Health on a Plate


As disease in animals increases, the use of milk and eggs will become more and more unsafe. An effort should be made to supply their place with other things that are healthful and inexpensive. The people everywhere should be taught how to cook without milk and eggs so far as possible, and yet have their food wholesome and palatable.”
—The Ministry of Healing, 320, 321, 1905
Egg yolks are extremely high in cholesterol (one yolk contains about 200-212 mg. cholesterol).19
A high cholesterol intake has been linked to an increased risk of heart disease (especially, oxidized cholesterol found in dried pudding, muffin, pancake, and other such mixes) and cancers of the lung, larynx, and ovary. Eggs are also high in saturated fat, which has been linked with an increased risk for heart disease.
Common cause of allergic reactions, and can contribute to asthma in sensitive individuals.
• 6X incidence of colon cancer among heavy consumers of eggs.21
• A study linked both colon and ovarian cancer, and death from prostate cancer to egg consumption. A different study from Yale University found that for each additional 100 mg of egg cholesterol intake average/day, women gained an additional 42% increased risk of ovarian cancer.
• Eggs are very high in an amino acid called methionine—which is very high in Sulphur. This amino acid
• converts to homocysteine (which has been implicated in heart disease) and also causes loss of calcium from the bones in response to the acid state created by the sulfur-rich methionine.

Eggs are used in most baked recipes, because they provide structure, stability within the batter, texture and strength.
Luckily they are egg replacers that will work the same way in almost any baked recipe.

The truth is that eggs are not necessary to make delicious dishes — not even ones where eggs are the main ingredient. Eggs can be easily replaced for any of your cooking or baking needs.

There are commercial egg replacers you can buy, but it’s easier and less expensive to make your own. Here you will get some easy and convenient ideas for substituting eggs in cooking and baking:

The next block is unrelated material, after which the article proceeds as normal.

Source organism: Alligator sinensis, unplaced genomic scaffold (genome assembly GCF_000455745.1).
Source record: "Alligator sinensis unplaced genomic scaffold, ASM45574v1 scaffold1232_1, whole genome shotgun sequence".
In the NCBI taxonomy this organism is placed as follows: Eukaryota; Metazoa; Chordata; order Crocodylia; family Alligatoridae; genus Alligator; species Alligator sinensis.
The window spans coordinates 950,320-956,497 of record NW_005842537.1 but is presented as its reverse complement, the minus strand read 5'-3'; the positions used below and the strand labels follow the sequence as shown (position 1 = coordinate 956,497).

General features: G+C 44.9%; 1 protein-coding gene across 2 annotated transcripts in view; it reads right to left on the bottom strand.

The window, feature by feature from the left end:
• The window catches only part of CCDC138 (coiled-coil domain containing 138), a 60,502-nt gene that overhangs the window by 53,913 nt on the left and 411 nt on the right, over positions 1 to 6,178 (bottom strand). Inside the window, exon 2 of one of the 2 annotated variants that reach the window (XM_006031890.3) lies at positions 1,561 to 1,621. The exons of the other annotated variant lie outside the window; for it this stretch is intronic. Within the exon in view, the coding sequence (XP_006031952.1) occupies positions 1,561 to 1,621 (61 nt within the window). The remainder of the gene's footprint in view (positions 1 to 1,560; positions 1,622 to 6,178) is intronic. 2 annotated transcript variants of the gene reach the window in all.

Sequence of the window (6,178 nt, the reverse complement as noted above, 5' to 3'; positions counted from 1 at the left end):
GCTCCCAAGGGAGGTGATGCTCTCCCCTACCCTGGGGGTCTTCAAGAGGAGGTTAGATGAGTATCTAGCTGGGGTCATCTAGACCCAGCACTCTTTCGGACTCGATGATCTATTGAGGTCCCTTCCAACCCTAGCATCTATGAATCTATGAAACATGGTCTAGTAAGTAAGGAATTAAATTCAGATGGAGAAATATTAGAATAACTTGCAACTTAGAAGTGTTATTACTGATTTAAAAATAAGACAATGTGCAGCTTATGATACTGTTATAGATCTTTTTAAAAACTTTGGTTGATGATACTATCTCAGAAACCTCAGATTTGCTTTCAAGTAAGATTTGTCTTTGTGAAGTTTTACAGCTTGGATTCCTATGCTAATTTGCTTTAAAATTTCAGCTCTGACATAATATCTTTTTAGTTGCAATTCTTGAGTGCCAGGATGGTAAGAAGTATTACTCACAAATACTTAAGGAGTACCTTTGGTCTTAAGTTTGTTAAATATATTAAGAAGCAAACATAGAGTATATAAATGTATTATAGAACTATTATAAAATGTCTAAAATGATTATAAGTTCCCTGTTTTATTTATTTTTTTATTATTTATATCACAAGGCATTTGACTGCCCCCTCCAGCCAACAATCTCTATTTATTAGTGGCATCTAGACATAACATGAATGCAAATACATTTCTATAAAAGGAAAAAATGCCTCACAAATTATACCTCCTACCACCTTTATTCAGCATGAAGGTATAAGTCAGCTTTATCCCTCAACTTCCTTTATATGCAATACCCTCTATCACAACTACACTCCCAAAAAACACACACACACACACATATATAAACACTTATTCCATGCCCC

Once you understand why recipes contain eggs, it’s easy to find suitable replacements for them, most of which are healthier and safer. With the proper egg substitution, your recipes will come out perfectly, whether you are cooking or baking.

    When flaxseeds are ground into a meal and mixed with water, it thickens and become gel-like, similar to a raw egg.
    Chia seeds is also the same, this one even if it is not grinded, it can still become thick when mixed with water and become egglike.
    These seeds bind like eggs in most baked goods, making them a great choice for vegans, they are rich in fiber and protein.
    1 tbsp of flaxseeds meals mixed with 3 tbsp of water equals to 1 egg, same as chia seeds.

This one I am sure you already have it in your kitchen.
1 ripe banana can be substituted for 1 egg in any chewy baked good like bread, cookies, brownies, muffins, cakes). I actually use banana on my homemade bread every week as a sweetener and binder. It makes my bread a little sweet and gives it a nice structure makes it more healthy.

1 tablespoon of applesauce is also equal to an egg in most baked goods.
When baking with applesauce and banana, it takes some few more minutes in oven than when you are baking with real egg. Note that this things wont bind exactly like egg but it typically does well and on top of that think of the health benefits you get from it.

This protein-packed flour can be also used to substitute eggs.
It is used to make vegan omelets, with its yellow color, is it also used as a binder.
It also used to thicken the sauces.
Mix 3 tablespoons of chickpea flour with three tablespoons of water for each egg. Continue to mix until creamy and thick.

Tofu is an excellent substitution for making scrambles, omelets, frittatas, quiches, or “egg” salad. Adding ground turmeric will give it that familiar yellow color and Himalayan black salt will add the sulfuric smell and taste of eggs. (for soy-free option use chickpea flour)
Silken tofu is a great binder, and all you need is one-quarter cup of it for each egg.

Nut butters such as peanut, almond and cashew nut butter are also another excellent egg substitute, they have a very strong flavor.
This egg substitute is mostly used in cookies, brownies, pancakes, I also use in my homemade bread, and waffles.
Use 3 table spoons of creamy nut butter to replace each egg.

Here are some more ideas many people who have realize the danger of eggs are using to substitute eggs for the binders in recipes such as veggie burgers, or meatless loaf, meatless balls etc…
Mashed potatoes, tomato paste, rolled oats, bread crumbs, cornmeal flour, or arrowroot. Each of these items thicken and gel with other ingredients to create a binding effect.

Check out my vegan omelet recipes. Made without eggs.

3 Responses

  1. An intriguing discussion is worth comment. I do think that you ought
    to write more on this topic, it may not be a taboo subject but usually people don’t speak about such
    topics. To the next! All the best!!

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Dorcas Luboya

Vegan foodie

Hi I’m Dorcas Luboya, I am a qualified health educator.

And thank you for stopping by. Here you will find a collection of healthy and delicious plant-based recipes.

To me cooking is a ministry on its own. Ministering to people is not only preaching, I minister to people through the healthful cooking work.

Dorcas Luboya

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